Why I Give to the OAC — and Why Others Should As Well
I am often asked why I became a bariatric nurse, and I always remember with clarity how I fell in love with my specialty.
I was in a new position as a PACU (recovery room) nurse, and part of my responsibility was to conduct pre-operation visits with patients who were having bariatric surgery the following day. I was humbled by their honesty, bravery and clarity in their commitment to conquer their threatening enemy — the disease of obesity — once and for all. These patients looked forward to the day with anticipation because they wanted their health burden to be lifted.
These patients became my teachers as I began my career in bariatrics. From that point on, the disease of obesity and its cascade of associated illnesses began my professional and personal focus, and obesity became my enemy too.
There are 93 million individuals affected by obesity in the U.S., yet discrimination and bias remain throughout our society, even among healthcare professionals. In the United States, we diagnose two million new cases of type 2 diabetes every year. The vast majority of these individuals also suffer from obesity. It’s estimated that one out of every three individuals born in the year 2000 will become diabetic within their lifetime.
It’s appalling, right? Obesity is a healthcare epidemic, yet it is grossly underfunded in research, limited in healthcare treatment coverage and limited in the education on this disease in our healthcare provider’s education.
So where does that leave those affected by this disease?
The Obesity Action Coalition (OAC) began — and remains deeply rooted — in its unwavering mission to be dedicated to improving the lives of those affected by obesity. Its influence and impact in social, political and medical communities is being recognized and appreciated. The OAC’s impact is undeniable.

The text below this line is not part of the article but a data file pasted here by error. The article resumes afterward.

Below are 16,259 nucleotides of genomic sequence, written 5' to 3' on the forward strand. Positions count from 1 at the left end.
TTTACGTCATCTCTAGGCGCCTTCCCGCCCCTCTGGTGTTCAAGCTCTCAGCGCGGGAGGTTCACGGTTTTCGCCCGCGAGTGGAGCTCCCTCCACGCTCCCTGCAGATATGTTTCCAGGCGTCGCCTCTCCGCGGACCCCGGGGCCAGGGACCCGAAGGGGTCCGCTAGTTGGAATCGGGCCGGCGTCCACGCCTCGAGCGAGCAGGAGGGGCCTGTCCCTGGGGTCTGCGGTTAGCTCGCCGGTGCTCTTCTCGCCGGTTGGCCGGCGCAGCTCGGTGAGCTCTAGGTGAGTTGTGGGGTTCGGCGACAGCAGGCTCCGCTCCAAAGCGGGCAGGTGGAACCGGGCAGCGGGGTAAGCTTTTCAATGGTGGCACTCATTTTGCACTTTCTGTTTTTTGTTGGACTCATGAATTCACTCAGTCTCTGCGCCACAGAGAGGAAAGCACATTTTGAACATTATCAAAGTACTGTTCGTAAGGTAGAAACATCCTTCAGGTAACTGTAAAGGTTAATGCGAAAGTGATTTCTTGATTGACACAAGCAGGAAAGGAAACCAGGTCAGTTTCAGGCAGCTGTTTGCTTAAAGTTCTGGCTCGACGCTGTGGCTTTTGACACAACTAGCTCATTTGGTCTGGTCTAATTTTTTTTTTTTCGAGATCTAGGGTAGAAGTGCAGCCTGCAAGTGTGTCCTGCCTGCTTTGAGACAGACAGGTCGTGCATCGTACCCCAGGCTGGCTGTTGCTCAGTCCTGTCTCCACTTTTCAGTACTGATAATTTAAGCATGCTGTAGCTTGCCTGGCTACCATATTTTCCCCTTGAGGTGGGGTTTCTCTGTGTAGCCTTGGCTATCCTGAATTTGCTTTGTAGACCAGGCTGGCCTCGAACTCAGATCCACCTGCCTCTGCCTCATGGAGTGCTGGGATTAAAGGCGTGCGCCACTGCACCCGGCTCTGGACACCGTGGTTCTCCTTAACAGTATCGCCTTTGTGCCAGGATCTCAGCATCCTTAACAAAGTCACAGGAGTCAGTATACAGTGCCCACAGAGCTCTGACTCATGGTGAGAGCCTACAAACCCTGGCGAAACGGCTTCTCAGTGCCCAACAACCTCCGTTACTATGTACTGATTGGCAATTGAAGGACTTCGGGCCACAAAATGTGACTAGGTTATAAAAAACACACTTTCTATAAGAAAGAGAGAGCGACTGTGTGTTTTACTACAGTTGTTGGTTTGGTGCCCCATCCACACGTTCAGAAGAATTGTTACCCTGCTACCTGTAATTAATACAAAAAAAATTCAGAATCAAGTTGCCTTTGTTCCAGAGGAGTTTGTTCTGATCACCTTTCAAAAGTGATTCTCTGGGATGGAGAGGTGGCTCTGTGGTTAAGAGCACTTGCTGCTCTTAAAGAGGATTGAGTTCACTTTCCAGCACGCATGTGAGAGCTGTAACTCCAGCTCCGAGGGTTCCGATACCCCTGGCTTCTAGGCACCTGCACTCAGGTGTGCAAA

So to answer the question: Why do I give to the OAC?
I continue to give because today the OAC:
- Has embraced, supported and empowered individuals to find the best treatment of their disease without shame.
- Has remained fiscally responsible, which allows them to continue to develop more tools, strategies and influence to continue the momentum of access, education and advocacy.
- Attacks bullying head-on and today, one less child won’t be bullied for their weight because of this effort.
- Fosters support and education at their annual patient convention, the Your Weight Matters National Convention, a meeting truly like no other.
- Has helped more individuals gain access to medical care to treat the disease of obesity through advocacy strategies and perseverance.
Those are some of the reasons I give but there is so much more needed to continue these successful efforts.
I give because the OAC has accomplished so much and improved so many individuals’ overall lives and health — and there’s so much more to accomplish. We need your name on our membership list, and your donations and other contributions to continue this mission. Let’s face it — money is a powerful weapon and the number of members translates into voices that elected officials hear loud and clear.
Let’s scream together. Donate today — not tomorrow — today!
About the Author:
Tracy Martinez, RN, BSN, CBN, is a certified bariatric nurse and Program Director at Wittgrove Bariatric Center in La Jolla, Calif. She is a past-president of the Integrated Health section of the American Society for Metabolic and Bariatric Surgery. Ms. Martinez is a member of the OAC National Board of Directors and an avid animal lover and advocate.